"Falling Up" (2008) - For Wind Ensemble
For performance parts, please select from the drop-down menu above to rent
In Three Movements (also available separately): I. Falling Up - II. Evening Glow - III. Red
For Wind Ensemble
Commissioned by the Atlantic Coast Conference Band Directors Association:
Boston College, Clemson University, Duke University, Florida State University, Georgia Institute of Technology, North Carolina State University, University of Maryland, University of North Carolina, University of Miami, University of Virginia, Virginia Polytechnic Institute and State University, Wake Forest University.
“Autumn Triptych” was commissioned by the twelve member schools of the Atlantic Coast Conference Band Directors Association. It is inspired by three paintings, each related to autumn: Jackson Pollock’s “Autumn Rhythm” (1950), John Atkinson Grimshaw’s “Evening Glow” (c.1884), and Georgia O’Keeffe’s “The Red Maple at Lake George” (1926). My piece does not seek to represent the paintings, but instead uses the paintings as a springboard for inspiration and musical form. It is my sincere hope that viewing the paintings will lend deeper insight into the meaning of the music and the music in some way may allow the viewer to see the art from a new perspective.
The three movements may either be performed individually or as a set (and may also be grouped in pairs).
I. “Falling Up” is inspired by Jackson Pollock’s painting “Autumn Rhythm” (1950) (found in the Metropolitan Museum of Art, New York) and shares its title with Shel Silverstein’s book of poetry of the same name.
Pollock’s painting, in his distinctive style, consists of a tangled sea of swirls of paint. After studying the painting, I began to notice how the tangle of swirls merge into a few larger circular rings embedded in the painting. In my musical work, I take these embedded rings of paint as an organizing principle. The overall form of “Falling Up” consists of a series of rotations of the original thematic material, where the order, orchestration and character of the material vary in each rotation.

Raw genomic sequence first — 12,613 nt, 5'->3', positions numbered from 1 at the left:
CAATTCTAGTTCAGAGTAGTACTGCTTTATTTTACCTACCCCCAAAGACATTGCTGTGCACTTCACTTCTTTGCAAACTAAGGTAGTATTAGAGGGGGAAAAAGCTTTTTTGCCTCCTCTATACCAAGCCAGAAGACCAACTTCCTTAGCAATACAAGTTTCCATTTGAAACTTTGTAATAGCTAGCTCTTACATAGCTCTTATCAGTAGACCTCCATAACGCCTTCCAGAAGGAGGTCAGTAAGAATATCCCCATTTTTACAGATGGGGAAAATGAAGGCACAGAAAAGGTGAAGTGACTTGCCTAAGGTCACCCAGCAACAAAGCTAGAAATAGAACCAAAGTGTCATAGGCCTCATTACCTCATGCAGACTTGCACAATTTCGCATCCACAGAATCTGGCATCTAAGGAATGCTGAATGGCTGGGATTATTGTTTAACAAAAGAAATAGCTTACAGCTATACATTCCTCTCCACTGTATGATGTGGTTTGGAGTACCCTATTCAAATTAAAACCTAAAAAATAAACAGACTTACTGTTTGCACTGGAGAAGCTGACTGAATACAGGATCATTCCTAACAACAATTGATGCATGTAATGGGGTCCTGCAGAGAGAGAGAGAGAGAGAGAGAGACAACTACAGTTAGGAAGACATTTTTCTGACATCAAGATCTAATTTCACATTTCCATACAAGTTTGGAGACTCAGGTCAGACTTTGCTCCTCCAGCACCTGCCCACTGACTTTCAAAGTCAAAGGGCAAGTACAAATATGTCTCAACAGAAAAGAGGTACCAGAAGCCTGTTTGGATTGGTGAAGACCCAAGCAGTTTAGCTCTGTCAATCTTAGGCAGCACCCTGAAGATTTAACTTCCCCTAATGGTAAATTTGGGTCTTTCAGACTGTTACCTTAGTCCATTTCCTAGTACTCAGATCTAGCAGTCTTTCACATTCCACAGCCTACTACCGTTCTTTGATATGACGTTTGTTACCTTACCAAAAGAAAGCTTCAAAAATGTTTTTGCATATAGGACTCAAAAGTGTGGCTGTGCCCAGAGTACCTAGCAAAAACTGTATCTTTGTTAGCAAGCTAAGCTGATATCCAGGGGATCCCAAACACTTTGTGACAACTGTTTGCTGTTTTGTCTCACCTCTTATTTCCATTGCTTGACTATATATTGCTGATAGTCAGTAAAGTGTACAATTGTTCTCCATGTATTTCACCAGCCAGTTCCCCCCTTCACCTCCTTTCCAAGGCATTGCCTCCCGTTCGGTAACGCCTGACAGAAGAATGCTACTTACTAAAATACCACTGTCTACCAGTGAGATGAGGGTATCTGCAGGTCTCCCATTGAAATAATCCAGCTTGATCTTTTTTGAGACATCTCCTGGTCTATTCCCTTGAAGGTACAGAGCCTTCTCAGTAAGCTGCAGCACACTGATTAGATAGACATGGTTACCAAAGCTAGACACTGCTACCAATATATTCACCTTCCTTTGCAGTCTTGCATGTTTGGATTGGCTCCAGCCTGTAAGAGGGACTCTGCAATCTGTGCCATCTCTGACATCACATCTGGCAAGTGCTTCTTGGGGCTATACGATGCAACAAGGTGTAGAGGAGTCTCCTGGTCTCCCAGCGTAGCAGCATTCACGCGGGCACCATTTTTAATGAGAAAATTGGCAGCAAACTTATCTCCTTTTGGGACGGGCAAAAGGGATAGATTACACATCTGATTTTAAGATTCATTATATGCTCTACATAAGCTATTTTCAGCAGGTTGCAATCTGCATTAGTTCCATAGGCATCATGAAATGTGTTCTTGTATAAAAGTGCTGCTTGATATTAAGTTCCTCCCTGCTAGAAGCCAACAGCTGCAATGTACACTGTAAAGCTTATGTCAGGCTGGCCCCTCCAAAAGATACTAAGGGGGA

My work is also inspired by the experience of watching a gust of wind blow the leaves off a tree, sending them twirling up into the air, and carrying them off into the distance. The upwards gesture of the leaves “falling up” off the tree combines with Pollock’s tangled sea of swirls to create a flurry of intertwining upwards motion, ultimately propelling the autumn leaves off into the sky, where they sail away until they are out of sight.
II. “Evening Glow” is inspired by a painting of the same name by nineteenth-century British painter John Atkinson Grimshaw. I was immediately captivated by the peaceful, yet sorrowfully longing quality of the painting when I saw it during a visit to the Yale Center for British Art (where it resides in the Paul Mellon Collection). The painting shows a woman standing alone, looking down a winding road during the dusk of a fall evening. As the road recedes into the distance, the entire painting fades away into the golden glow of the autumn sunset.
I saw the road as a metaphor for time and for age. My piece puts two motifs in conflict with each other: the motif of the persistence of time with that of life. The two are in constant struggle over the course of the piece, until a chorale melody breaks through at the end, suspending the moment of Grimshaw’s autumn sunset, if only briefly, before allowing time to take over once again.
III. “Red” is inspired by Georgia O’Keeffe’s painting “The Red Maple at Lake George” (1926). My work is inspired by O’Keeffe’s intensely vibrant and fiery depiction of a red maple leaf. The music references different associations with the color red, from the fiery and sassy to the robust and vibrantly radiant.